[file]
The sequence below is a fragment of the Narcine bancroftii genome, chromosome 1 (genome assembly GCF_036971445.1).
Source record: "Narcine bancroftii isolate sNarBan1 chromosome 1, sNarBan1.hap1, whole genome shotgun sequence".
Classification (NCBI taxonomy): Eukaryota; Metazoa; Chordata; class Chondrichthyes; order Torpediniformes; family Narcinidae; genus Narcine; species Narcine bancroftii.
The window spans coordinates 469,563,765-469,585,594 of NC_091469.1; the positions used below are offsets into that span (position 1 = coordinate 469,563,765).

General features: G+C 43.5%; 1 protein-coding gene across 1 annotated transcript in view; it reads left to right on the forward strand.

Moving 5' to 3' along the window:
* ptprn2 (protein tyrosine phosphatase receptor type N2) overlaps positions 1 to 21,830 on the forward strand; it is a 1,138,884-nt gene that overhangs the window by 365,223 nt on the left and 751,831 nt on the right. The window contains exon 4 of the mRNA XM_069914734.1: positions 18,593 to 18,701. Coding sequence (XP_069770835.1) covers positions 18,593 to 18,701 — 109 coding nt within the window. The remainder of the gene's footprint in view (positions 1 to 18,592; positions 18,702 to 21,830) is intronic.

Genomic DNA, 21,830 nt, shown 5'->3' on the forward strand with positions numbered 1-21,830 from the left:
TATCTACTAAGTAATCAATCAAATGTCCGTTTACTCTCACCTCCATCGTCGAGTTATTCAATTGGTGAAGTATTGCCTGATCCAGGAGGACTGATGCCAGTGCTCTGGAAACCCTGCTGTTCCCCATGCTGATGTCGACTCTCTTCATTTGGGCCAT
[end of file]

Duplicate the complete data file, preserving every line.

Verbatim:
The sequence below is a fragment of the Narcine bancroftii genome, chromosome 1 (genome assembly GCF_036971445.1).
Source record: "Narcine bancroftii isolate sNarBan1 chromosome 1, sNarBan1.hap1, whole genome shotgun sequence".
Classification (NCBI taxonomy): Eukaryota; Metazoa; Chordata; class Chondrichthyes; order Torpediniformes; family Narcinidae; genus Narcine; species Narcine bancroftii.
The window spans coordinates 469,563,765-469,585,594 of NC_091469.1; the positions used below are offsets into that span (position 1 = coordinate 469,563,765).

General features: G+C 43.5%; 1 protein-coding gene across 1 annotated transcript in view; it reads left to right on the forward strand.

Moving 5' to 3' along the window:
* ptprn2 (protein tyrosine phosphatase receptor type N2) overlaps positions 1 to 21,830 on the forward strand; it is a 1,138,884-nt gene that overhangs the window by 365,223 nt on the left and 751,831 nt on the right. The window contains exon 4 of the mRNA XM_069914734.1: positions 18,593 to 18,701. Coding sequence (XP_069770835.1) covers positions 18,593 to 18,701 — 109 coding nt within the window. The remainder of the gene's footprint in view (positions 1 to 18,592; positions 18,702 to 21,830) is intronic.

Genomic DNA, 21,830 nt, shown 5'->3' on the forward strand with positions numbered 1-21,830 from the left:
TATCTACTAAGTAATCAATCAAATGTCCGTTTACTCTCACCTCCATCGTCGAGTTATTCAATTGGTGAAGTATTGCCTGATCCAGGAGGACTGATGCCAGTGCTCTGGAAACCCTGCTGTTCCCCATGCTGATGTCGACTCTCTTCATTTGGGCCAT